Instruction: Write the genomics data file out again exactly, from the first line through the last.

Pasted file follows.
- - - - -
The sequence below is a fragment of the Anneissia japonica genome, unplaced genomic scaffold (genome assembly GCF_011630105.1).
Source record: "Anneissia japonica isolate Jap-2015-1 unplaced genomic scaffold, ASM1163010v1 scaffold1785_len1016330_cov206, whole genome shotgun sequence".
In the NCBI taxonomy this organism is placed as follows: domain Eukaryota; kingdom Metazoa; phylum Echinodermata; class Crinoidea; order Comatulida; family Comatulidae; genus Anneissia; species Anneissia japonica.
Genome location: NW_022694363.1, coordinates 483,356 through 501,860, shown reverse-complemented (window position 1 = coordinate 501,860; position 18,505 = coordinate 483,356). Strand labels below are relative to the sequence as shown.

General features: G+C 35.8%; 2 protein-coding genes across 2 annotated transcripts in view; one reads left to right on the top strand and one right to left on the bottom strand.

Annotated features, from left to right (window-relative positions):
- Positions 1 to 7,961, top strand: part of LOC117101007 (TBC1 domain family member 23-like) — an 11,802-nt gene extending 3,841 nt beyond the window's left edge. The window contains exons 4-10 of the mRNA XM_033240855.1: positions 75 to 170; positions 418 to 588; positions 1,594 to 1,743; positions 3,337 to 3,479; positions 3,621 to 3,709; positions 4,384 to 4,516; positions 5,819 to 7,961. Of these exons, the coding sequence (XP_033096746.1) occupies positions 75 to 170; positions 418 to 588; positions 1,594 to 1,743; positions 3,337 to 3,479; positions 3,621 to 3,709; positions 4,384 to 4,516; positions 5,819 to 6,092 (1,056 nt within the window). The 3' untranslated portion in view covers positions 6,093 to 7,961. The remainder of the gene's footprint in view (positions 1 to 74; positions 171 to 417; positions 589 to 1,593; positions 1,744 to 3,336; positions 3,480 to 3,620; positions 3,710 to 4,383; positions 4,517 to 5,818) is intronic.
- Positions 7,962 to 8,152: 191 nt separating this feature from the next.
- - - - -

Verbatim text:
The sequence below is a fragment of the Anneissia japonica genome, unplaced genomic scaffold (genome assembly GCF_011630105.1).
Source record: "Anneissia japonica isolate Jap-2015-1 unplaced genomic scaffold, ASM1163010v1 scaffold1785_len1016330_cov206, whole genome shotgun sequence".
In the NCBI taxonomy this organism is placed as follows: domain Eukaryota; kingdom Metazoa; phylum Echinodermata; class Crinoidea; order Comatulida; family Comatulidae; genus Anneissia; species Anneissia japonica.
Genome location: NW_022694363.1, coordinates 483,356 through 501,860, shown reverse-complemented (window position 1 = coordinate 501,860; position 18,505 = coordinate 483,356). Strand labels below are relative to the sequence as shown.

General features: G+C 35.8%; 2 protein-coding genes across 2 annotated transcripts in view; one reads left to right on the top strand and one right to left on the bottom strand.

Annotated features, from left to right (window-relative positions):
- Positions 1 to 7,961, top strand: part of LOC117101007 (TBC1 domain family member 23-like) — an 11,802-nt gene extending 3,841 nt beyond the window's left edge. The window contains exons 4-10 of the mRNA XM_033240855.1: positions 75 to 170; positions 418 to 588; positions 1,594 to 1,743; positions 3,337 to 3,479; positions 3,621 to 3,709; positions 4,384 to 4,516; positions 5,819 to 7,961. Of these exons, the coding sequence (XP_033096746.1) occupies positions 75 to 170; positions 418 to 588; positions 1,594 to 1,743; positions 3,337 to 3,479; positions 3,621 to 3,709; positions 4,384 to 4,516; positions 5,819 to 6,092 (1,056 nt within the window). The 3' untranslated portion in view covers positions 6,093 to 7,961. The remainder of the gene's footprint in view (positions 1 to 74; positions 171 to 417; positions 589 to 1,593; positions 1,744 to 3,336; positions 3,480 to 3,620; positions 3,710 to 4,383; positions 4,517 to 5,818) is intronic.
- Positions 7,962 to 8,152: 191 nt separating this feature from the next.